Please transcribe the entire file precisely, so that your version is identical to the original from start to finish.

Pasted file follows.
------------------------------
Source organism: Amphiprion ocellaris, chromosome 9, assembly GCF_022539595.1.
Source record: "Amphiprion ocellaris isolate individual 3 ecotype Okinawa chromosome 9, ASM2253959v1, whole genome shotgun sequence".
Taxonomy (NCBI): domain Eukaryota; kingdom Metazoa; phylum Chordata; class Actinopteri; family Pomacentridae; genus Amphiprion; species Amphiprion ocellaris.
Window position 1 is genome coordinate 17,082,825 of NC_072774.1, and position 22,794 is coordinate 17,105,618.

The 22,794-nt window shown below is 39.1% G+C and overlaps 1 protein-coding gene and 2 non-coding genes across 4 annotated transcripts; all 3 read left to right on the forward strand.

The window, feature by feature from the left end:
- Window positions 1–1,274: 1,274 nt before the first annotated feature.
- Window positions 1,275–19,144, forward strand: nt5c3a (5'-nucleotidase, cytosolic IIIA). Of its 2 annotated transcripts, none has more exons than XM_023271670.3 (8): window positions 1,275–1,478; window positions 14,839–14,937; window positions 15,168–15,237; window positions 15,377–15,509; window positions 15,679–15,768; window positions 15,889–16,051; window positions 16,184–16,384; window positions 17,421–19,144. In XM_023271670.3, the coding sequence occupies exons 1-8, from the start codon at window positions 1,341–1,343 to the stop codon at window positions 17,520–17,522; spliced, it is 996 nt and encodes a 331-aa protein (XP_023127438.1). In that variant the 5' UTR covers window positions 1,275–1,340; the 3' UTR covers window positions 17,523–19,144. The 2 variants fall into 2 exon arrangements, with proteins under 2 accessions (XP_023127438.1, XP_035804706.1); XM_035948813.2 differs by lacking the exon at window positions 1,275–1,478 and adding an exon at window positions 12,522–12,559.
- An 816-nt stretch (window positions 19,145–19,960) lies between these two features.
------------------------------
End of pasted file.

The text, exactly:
Source organism: Amphiprion ocellaris, chromosome 9, assembly GCF_022539595.1.
Source record: "Amphiprion ocellaris isolate individual 3 ecotype Okinawa chromosome 9, ASM2253959v1, whole genome shotgun sequence".
Taxonomy (NCBI): domain Eukaryota; kingdom Metazoa; phylum Chordata; class Actinopteri; family Pomacentridae; genus Amphiprion; species Amphiprion ocellaris.
Window position 1 is genome coordinate 17,082,825 of NC_072774.1, and position 22,794 is coordinate 17,105,618.

The 22,794-nt window shown below is 39.1% G+C and overlaps 1 protein-coding gene and 2 non-coding genes across 4 annotated transcripts; all 3 read left to right on the forward strand.

The window, feature by feature from the left end:
- Window positions 1–1,274: 1,274 nt before the first annotated feature.
- Window positions 1,275–19,144, forward strand: nt5c3a (5'-nucleotidase, cytosolic IIIA). Of its 2 annotated transcripts, none has more exons than XM_023271670.3 (8): window positions 1,275–1,478; window positions 14,839–14,937; window positions 15,168–15,237; window positions 15,377–15,509; window positions 15,679–15,768; window positions 15,889–16,051; window positions 16,184–16,384; window positions 17,421–19,144. In XM_023271670.3, the coding sequence occupies exons 1-8, from the start codon at window positions 1,341–1,343 to the stop codon at window positions 17,520–17,522; spliced, it is 996 nt and encodes a 331-aa protein (XP_023127438.1). In that variant the 5' UTR covers window positions 1,275–1,340; the 3' UTR covers window positions 17,523–19,144. The 2 variants fall into 2 exon arrangements, with proteins under 2 accessions (XP_023127438.1, XP_035804706.1); XM_035948813.2 differs by lacking the exon at window positions 1,275–1,478 and adding an exon at window positions 12,522–12,559.
- An 816-nt stretch (window positions 19,145–19,960) lies between these two features.